Hi, how are you Game Devs?
I’m practice with AddForce in Unity 5.4.
I was faced with problem. The idea, click on Sphere, which will roll on surface. But when I click on the sphere, it rolls anywhere and often, in whatever part of the sphere I’m not pressed, her movements are always repeated.
I made a small scene at the URL:

Tell me in theory, how to force Sphere roll only forward?
Thanks, Denis.

What I’m expecting. When I click on the center of the sphere, it will go straight to the end. But in fact, the sphere behaves very predictable. Though often the movements are repeated.

I’d really need to see the scripts to be honest.

It will only roll the wrong way for two reasons. It collided with a collider. Or it had the force applied in the wrong place.

It might be a wrong vector transformation or any number of things. I doubt anyone can help you without seeing some code.

“Forward” is really dependent on the angle and direction of the camera to the object, and not the object’s current rotation. What I think you’d need to do is raycast to the point you click on the screen (Camera.ScreenPointToRay then raycast against the sphere’s layer), then if the sphere is hit, grab the position the hit is made (this is given in the result of a RaycastHit). Take that hit position, use the sphere’s Transform.InverseTransformPoint(hitPosition) to get a local vector direction from that point to the center of the sphere, and apply the force in the OPPOSITE of that vector to the sphere’s rigidbody. That way, you can click the side of the sphere and force it to move to the side, or click right in the middle and force it to move forward (like playing pool).

If, instead, you only want to move it perfectly forward in relation to the camera, then instead of Camera.ScreenPointToRay on the click position, just use the camera’s current rotation as the basis for the force being applied (not the sphere, since you have no way of knowing how the sphere is rotated at any given time).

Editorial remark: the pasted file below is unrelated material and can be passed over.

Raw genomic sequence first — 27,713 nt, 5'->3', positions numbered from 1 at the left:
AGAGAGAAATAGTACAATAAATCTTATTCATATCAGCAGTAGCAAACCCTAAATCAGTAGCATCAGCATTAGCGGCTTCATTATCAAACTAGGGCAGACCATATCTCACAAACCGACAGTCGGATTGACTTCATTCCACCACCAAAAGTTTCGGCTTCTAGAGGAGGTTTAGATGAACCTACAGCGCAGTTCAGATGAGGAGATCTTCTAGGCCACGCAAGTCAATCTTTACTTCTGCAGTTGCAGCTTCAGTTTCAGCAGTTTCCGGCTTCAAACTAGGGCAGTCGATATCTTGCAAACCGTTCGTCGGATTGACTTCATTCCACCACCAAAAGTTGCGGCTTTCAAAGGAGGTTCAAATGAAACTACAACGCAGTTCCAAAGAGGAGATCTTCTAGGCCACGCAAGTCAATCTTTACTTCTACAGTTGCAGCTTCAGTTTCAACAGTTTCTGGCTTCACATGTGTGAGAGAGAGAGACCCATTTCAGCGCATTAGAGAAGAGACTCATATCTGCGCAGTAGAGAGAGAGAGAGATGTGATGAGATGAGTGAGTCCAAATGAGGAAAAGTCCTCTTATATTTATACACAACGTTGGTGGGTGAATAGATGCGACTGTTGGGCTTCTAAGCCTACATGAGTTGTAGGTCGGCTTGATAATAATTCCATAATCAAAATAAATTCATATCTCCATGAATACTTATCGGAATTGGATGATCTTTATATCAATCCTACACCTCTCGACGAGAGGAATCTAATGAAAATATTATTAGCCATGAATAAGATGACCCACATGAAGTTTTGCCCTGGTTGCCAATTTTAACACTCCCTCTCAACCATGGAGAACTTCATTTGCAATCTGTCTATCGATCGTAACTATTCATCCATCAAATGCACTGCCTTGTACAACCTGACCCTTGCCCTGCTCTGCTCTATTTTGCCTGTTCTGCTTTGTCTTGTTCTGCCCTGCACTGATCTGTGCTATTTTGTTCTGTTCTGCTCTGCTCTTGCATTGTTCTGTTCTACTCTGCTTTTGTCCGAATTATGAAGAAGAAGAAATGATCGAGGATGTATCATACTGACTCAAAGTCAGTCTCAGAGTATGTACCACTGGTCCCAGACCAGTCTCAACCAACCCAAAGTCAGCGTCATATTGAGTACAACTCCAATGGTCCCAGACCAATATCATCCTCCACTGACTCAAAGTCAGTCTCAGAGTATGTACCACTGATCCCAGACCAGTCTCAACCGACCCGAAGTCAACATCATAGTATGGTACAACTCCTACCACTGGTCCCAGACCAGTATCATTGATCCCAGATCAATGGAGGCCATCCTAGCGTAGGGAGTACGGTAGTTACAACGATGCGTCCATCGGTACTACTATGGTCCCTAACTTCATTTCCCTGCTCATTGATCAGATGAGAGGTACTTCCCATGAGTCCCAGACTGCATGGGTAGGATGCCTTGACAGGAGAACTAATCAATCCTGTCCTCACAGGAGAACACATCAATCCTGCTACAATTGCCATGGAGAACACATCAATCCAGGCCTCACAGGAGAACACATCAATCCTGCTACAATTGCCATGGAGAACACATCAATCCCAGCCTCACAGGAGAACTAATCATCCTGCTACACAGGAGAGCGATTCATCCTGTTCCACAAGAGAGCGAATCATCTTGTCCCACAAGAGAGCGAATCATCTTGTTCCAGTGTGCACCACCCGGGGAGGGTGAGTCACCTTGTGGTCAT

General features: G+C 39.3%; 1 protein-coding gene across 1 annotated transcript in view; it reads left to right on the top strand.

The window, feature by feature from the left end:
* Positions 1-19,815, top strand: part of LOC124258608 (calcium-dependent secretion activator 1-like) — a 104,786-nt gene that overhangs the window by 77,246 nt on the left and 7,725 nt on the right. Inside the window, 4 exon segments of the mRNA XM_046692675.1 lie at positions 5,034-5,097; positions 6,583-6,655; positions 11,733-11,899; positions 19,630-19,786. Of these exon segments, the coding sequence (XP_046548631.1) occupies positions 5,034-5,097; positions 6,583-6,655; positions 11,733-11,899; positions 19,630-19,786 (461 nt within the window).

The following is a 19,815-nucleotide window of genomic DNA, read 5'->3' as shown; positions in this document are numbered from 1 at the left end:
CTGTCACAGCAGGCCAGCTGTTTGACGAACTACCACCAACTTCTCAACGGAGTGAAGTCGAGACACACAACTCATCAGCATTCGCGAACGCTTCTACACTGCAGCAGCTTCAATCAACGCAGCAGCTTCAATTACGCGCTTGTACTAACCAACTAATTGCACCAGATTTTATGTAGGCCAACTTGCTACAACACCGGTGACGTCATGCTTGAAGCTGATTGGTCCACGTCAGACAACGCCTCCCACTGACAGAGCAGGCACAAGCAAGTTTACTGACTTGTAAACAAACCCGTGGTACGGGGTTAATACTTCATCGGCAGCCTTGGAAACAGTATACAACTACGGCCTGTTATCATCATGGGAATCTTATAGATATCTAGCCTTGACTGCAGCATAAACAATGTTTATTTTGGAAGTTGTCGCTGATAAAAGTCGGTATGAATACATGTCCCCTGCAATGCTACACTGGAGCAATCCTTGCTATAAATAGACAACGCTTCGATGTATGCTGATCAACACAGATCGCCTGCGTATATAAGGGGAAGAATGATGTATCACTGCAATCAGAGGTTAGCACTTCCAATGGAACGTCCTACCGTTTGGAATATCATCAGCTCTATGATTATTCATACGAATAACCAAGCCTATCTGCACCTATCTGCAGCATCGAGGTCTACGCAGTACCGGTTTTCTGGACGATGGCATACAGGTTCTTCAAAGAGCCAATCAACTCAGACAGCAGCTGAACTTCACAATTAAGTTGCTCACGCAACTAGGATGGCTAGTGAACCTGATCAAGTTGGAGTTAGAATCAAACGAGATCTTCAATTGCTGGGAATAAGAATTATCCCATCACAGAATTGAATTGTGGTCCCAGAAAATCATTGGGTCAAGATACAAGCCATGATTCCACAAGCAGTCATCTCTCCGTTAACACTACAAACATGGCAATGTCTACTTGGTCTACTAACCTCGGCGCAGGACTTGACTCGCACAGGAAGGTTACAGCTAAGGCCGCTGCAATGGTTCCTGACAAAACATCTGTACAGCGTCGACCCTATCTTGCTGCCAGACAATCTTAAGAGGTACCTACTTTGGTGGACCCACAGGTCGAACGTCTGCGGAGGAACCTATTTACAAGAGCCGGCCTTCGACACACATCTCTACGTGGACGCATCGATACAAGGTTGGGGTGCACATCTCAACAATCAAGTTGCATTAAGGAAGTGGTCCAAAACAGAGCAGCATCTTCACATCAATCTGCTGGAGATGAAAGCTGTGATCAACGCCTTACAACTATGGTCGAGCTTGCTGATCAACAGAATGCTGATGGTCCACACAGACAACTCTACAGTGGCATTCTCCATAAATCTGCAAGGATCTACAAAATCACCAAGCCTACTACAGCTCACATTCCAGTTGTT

Source very simple:

``````public class mouse : MonoBehaviour {

public Renderer rd;
public Rigidbody rb;
public float force = 900;

// Use this for initialization
void Start () {
rd = GetComponent<Renderer>();
rb = GetComponent<Rigidbody>();
}

// Update is called once per frame
void Update () {

}

void OnMouseDown()
{
Debug.Log("Click!");
}

void OnMouseEnter()
{
Debug.Log("Entered");
rd.material.color = Color.red;
}

void OnMouseExit()
{
rd.material.color = Color.white;
}
}
``````

I understand that you wanted to tell me.

Yeah, if it’s just “pushing it straight in one direction regardless of where you click on it”, try just using the Transform.forward for the camera * force, instead of the Transform.forward for the sphere. You really have no idea which direction the sphere will be facing.

Being a bit pedantic, but using camera.transform.forward would only be correct for the center-most pixel or when you are using an orthographic camera.

See Camera.ScreenPointToRay for how to get a direction from a pixel. Then apply the direction of this ray as the force to the object.

Edit: Sorry, Lysander, I just realized you posted all of that above.

This is incredible. I just wanted to push the subject forward. Thanks for the help

@NoBrainer-David Not pedantic, no worries, but I chose the less precise approach here for a reason. ScreenPointToRay was mentioned, and it works great for the more dynamic use-case I first outlined, but the impression I got from the screenshot and description is “forward in relation to the camera”. If the camera is imprecisely placed behind the sphere by even a small margin (whether accidentally, or by design as an over-the-shoulder kind of view), using ScreenPointToRay would cause a trajectory that’s also slightly skewed to the side, whereas the camera’s transform.forward will give a clear +Z movement away.

On the other hand, if the sphere is placed precisely centered in the camera’s view, both options will give the same results. Ideally, the Y value of the vector should be manually zeroed out of the force being imparted in both cases. It’s worth noting that, in the screenshot, the ScreenPointToRay approach would actually be a more jarring vertical force here if that step is skipped (as the sphere is in the bottom half of the camera’s view, it would impart a lot of force in a downward angle).

Just wanted to clarify my reasoning a bit there ^_^. Good luck denis!

I guess what you want, at the end, is to be able to “poke” the ball around using the mouse.
If that the case, you would need to determine where the mouse pointer is on the ball. You can get that position by raycasting the mouse pointer from the camera to the ball. Then you’ll obtain where ray hits the ball, that’s where you want to apply your force using AddForceAtPosition.